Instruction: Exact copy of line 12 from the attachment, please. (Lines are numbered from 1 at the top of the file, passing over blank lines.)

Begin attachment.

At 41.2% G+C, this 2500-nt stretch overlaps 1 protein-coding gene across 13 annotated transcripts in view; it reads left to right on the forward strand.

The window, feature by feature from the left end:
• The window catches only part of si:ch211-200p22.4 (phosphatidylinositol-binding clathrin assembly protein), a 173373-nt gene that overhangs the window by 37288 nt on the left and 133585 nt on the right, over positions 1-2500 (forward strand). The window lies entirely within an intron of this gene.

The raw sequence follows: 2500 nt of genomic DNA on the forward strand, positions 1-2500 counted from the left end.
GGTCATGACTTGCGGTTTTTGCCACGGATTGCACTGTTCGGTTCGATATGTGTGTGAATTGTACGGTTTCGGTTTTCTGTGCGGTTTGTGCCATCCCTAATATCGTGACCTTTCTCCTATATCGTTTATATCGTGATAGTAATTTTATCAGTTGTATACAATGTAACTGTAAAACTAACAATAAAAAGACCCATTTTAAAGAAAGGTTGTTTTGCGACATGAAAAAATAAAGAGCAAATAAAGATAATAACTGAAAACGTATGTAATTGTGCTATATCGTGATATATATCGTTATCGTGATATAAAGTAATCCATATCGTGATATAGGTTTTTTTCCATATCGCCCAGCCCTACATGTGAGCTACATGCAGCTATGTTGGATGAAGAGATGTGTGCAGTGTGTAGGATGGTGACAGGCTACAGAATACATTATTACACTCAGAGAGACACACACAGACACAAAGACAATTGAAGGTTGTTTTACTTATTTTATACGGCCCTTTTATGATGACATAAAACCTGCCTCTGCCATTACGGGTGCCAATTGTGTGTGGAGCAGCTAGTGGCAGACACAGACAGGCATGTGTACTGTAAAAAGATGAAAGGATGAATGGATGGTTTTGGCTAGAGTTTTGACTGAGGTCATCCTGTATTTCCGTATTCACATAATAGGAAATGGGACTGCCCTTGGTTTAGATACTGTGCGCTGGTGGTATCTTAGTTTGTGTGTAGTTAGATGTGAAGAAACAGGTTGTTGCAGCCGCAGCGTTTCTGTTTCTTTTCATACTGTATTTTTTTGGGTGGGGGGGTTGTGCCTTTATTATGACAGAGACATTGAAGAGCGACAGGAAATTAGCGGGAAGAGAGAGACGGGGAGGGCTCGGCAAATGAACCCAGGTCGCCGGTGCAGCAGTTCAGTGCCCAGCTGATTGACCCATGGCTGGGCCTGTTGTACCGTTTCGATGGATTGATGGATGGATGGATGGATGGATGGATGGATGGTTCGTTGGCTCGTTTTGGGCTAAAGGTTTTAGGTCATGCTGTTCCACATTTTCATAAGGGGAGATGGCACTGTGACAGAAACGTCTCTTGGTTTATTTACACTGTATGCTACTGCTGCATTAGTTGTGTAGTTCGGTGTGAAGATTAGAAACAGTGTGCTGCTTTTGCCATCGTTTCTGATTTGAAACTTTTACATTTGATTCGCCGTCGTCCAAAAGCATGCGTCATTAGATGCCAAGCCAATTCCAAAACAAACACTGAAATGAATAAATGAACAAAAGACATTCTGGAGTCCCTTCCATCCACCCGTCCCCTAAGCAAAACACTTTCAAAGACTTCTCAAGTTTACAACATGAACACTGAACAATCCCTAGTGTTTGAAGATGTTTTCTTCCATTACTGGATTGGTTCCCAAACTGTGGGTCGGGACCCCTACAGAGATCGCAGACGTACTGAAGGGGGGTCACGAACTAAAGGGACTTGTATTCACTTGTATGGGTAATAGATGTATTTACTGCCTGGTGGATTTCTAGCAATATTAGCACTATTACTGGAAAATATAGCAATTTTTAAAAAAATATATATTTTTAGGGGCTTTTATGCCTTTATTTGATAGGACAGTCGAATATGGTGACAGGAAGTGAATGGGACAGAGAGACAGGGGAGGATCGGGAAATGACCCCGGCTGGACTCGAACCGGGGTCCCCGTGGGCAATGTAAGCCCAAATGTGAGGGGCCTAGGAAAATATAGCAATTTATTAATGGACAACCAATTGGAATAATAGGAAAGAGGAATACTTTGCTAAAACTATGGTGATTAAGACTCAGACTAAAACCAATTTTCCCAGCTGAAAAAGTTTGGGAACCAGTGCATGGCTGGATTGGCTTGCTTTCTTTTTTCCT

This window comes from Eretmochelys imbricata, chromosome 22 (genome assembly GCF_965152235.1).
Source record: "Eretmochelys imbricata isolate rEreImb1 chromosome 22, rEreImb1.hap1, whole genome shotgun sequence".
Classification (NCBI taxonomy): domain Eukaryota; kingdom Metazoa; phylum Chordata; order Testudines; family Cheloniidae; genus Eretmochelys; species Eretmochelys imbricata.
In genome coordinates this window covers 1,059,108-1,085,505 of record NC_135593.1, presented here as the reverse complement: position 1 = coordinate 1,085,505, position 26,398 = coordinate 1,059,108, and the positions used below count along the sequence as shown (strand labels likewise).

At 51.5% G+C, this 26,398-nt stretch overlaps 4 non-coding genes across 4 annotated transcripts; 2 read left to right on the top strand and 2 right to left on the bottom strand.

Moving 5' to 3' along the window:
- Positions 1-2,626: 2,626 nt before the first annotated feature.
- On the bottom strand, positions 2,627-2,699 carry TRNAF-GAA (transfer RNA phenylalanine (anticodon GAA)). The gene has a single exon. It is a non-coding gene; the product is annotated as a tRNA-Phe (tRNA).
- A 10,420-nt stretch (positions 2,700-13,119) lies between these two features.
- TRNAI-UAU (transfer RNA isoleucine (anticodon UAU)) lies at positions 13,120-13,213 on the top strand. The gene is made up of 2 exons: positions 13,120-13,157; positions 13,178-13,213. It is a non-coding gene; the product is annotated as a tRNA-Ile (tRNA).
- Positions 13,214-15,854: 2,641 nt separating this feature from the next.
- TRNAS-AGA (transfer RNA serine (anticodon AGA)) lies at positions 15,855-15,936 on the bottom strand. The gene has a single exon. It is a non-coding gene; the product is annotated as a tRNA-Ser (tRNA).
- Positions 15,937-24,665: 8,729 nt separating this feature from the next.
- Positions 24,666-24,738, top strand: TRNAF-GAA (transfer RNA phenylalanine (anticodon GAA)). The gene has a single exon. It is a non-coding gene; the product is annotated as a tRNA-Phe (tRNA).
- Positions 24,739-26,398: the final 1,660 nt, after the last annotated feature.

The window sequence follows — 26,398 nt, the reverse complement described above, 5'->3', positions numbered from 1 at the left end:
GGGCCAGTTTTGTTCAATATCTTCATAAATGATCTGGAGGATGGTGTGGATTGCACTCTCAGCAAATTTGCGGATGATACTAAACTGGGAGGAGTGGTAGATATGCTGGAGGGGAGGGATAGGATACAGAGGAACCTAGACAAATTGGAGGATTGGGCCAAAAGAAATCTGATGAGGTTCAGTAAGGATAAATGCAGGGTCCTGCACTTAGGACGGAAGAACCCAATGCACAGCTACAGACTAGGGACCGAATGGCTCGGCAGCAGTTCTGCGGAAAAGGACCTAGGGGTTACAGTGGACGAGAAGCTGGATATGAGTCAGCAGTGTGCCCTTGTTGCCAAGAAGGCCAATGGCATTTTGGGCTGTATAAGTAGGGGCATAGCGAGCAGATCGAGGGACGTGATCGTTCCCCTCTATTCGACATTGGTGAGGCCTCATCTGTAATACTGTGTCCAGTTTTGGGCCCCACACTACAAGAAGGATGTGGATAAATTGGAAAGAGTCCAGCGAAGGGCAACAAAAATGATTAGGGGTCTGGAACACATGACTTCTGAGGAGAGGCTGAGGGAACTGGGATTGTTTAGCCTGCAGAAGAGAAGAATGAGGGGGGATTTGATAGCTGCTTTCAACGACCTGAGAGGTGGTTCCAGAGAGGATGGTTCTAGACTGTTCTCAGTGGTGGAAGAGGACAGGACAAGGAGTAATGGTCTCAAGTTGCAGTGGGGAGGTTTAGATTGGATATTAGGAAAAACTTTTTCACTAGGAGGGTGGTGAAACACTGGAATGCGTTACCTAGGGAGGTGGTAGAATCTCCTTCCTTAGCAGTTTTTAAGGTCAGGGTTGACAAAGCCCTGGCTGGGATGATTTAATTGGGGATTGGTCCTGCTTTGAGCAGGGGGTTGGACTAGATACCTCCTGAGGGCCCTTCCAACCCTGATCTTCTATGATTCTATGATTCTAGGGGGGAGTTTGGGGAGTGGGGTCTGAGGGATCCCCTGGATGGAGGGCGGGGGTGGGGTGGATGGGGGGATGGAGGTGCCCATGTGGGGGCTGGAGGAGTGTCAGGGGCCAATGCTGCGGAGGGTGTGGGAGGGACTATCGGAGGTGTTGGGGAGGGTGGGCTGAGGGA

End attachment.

- Positions 1-2,626: 2,626 nt before the first annotated feature.